7 tips to beat the 'Blue Monday' blues
As the holiday cheer wears off, bills arrive and reality sets in, it’s common to feel a little gloomy this time of the year. To help you beat the "Blue Monday" blues, happiness researcher Gillian Mandich shares some tips on how to become happier in 2017.
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Let go of grudges:
Mandich explained that we often think we have to add things or do certain things in order to be happier. Although that can be a significant element to the equation, she said subtracting negative thoughts can be just as important.
“So taking time to let go of grudges, to let go of that pain or anger or frustration towards people or situations,” Mandich told CTV’s Your Morning. “That can leave room for more positive emotions like happiness.”
Mandich said ridding yourself of that extra emotional baggage can make you feel freer, lighter and happier overall.
Fake it ‘till you make it:
From her time studying the common traits of happy people, Mandich has learned that many of them make a habit of smiling, even if they’re not actually feeling very positive in that exact moment. She explained that, when the muscles used for smiling are fired up, it signals to the rest of the body that we are happy.
“On a physiological level, what that does is it starts to change the chemistry of your body to be happier,” Mandich said.
Mandich said one of her favourite tips to promote happiness is to encourage others to get outside into nature. She called it an immediate mood booster and it can also help our cognitive functions, such as how we’re thinking and our creativity.
“When we go out into nature, we see so many different smells and patterns and what are called fractal patterns,” Mandich explained. “They’re very creative patterns, such as when you look at a leaf or the top of a broccoli, as opposed to cities where you see a lot of straight lines. They’re not as stimulating for our brain.”
Even if you’re stuck in an office all day and don’t have the option of heading outside, Mandich recommended simply looking at a photo of nature at your desk. She said there has been research that shows it can also be beneficial for your mood, productivity and memory, even if it’s not quite as much as the real thing.
Change your perspective:
Instead of viewing something as a problem, Mandich recommends changing your perspective to see it as a challenge. She likened happiness to a muscle, in the sense that the more you use it, the more it will grow. If you consciously make an effort to change your outlook on situations, it will start to become instinctual over time, according to the researcher.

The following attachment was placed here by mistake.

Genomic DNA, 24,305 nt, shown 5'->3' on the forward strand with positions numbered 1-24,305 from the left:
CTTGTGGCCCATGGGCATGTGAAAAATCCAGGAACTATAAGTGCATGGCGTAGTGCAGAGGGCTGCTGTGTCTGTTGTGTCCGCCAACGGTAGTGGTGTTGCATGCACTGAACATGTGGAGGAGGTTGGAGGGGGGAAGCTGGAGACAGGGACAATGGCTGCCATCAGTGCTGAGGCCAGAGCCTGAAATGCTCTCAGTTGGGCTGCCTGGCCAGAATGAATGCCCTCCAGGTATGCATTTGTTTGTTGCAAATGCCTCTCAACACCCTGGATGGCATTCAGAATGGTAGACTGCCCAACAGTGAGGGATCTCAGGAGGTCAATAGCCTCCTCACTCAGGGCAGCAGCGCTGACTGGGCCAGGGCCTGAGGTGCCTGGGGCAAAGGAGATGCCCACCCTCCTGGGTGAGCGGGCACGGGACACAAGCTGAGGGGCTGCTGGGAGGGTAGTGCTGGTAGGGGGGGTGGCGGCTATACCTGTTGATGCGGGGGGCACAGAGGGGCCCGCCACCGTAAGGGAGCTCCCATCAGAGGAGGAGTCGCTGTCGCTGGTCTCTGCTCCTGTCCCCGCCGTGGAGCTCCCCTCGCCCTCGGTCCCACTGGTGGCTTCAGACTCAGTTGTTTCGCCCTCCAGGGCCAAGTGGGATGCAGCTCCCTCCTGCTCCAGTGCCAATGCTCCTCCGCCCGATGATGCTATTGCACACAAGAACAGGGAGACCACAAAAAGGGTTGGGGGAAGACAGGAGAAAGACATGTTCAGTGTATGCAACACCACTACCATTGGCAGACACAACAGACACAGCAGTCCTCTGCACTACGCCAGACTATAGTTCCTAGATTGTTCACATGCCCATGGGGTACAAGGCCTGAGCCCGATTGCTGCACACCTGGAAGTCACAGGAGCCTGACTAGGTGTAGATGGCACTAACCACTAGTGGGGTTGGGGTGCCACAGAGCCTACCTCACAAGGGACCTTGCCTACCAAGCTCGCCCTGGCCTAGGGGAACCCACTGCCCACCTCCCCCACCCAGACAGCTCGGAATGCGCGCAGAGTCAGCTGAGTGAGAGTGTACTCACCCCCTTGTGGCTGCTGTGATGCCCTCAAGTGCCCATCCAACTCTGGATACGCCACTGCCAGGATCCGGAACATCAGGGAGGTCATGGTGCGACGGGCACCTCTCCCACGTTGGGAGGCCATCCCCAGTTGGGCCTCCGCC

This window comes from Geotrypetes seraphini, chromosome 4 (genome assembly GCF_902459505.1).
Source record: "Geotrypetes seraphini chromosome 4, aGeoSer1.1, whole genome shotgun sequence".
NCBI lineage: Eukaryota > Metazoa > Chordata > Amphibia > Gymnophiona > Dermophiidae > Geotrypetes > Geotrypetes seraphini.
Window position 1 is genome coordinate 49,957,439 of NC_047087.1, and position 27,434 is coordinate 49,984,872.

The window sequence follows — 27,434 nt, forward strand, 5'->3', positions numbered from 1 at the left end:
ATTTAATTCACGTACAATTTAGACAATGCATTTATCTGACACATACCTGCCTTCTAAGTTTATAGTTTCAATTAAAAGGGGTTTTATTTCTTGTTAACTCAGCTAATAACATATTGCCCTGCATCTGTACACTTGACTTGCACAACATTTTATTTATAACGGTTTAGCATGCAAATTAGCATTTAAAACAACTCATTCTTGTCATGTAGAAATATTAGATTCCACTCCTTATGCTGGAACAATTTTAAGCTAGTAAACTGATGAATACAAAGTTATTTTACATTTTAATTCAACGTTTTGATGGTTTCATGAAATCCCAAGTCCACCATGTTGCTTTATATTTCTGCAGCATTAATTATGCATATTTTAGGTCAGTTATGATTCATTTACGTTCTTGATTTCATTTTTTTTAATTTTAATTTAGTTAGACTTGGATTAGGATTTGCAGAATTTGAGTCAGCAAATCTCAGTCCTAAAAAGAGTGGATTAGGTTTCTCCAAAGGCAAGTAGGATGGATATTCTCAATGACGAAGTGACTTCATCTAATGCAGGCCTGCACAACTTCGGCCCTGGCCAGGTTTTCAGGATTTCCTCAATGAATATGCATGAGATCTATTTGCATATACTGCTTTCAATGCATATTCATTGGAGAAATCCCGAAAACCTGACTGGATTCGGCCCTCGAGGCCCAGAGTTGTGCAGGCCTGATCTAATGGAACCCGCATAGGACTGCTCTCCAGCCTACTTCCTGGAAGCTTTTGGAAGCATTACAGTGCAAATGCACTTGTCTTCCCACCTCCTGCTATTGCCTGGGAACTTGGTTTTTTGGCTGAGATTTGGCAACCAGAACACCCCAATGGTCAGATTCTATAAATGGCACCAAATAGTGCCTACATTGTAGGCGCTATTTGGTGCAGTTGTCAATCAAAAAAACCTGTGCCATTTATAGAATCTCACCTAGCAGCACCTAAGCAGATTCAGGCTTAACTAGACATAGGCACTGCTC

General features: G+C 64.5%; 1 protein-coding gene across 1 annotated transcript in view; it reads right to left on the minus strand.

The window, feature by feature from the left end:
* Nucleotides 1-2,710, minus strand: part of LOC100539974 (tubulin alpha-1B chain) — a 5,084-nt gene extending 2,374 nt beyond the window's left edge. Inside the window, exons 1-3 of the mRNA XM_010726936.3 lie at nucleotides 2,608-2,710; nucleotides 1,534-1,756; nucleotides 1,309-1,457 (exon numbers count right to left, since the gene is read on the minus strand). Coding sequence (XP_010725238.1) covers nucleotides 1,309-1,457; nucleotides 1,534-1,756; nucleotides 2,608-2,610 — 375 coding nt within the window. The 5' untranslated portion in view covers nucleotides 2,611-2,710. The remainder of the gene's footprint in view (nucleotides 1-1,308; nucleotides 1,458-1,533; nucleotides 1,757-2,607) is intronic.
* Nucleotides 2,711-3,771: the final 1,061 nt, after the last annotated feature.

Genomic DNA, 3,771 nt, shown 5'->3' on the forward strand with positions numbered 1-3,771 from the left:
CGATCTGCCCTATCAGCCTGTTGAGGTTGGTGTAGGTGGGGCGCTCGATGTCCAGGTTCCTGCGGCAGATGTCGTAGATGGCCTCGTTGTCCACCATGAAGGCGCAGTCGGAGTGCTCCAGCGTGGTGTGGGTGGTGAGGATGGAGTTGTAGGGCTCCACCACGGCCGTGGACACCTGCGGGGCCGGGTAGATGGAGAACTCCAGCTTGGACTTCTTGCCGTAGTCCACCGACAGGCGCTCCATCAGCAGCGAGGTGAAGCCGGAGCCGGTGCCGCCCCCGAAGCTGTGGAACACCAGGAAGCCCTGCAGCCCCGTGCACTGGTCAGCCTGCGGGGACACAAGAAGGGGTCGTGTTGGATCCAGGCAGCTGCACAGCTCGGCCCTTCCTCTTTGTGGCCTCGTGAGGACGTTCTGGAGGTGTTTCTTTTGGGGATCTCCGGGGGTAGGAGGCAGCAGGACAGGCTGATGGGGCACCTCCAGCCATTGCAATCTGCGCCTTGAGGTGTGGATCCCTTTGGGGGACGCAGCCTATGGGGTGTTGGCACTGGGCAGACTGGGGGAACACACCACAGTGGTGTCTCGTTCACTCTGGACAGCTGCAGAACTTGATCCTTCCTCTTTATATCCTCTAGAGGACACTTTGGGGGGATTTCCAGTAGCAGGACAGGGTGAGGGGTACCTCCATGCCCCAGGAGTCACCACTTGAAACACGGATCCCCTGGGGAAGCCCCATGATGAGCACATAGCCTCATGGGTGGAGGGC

“A happy person might see a challenge instead of a problem because that intuitively brings with it the suggestion that there is a solution,” Mandich said.
Avoid making excuses:
Although it’s tempting or easy to blame others for the problems in your life, Mandich cautions against this type of thinking. She said you’re unlikely to move beyond your failures if you don’t take ownership for them.
Mandich said that happy people take responsibility for their mistakes and missteps and use them as an opportunity to change for the better. She said you will be able to take back control of your life if you accept responsibility for it.
Be a good listener:
Mandich said listening can help you soak up the wisdom of other and can allow you to quiet your own mind at the same time. She stressed that happy people, in general, tend to listen more than they talk.
Although it’s important to express yourself, Mandich said listening can open your mind and introduce you to different perspectives.
You don’t have to be happy all the time:
Lastly, Mandich said it’s important to remember that you don’t have to feel happy all of the time.
“You need a wide range of emotions in order to experience the full spectrum of life,” she suggested.
The researcher said that spending more time on positive emotions and less time with negative, depressing ones will help you find more balance and overall happiness.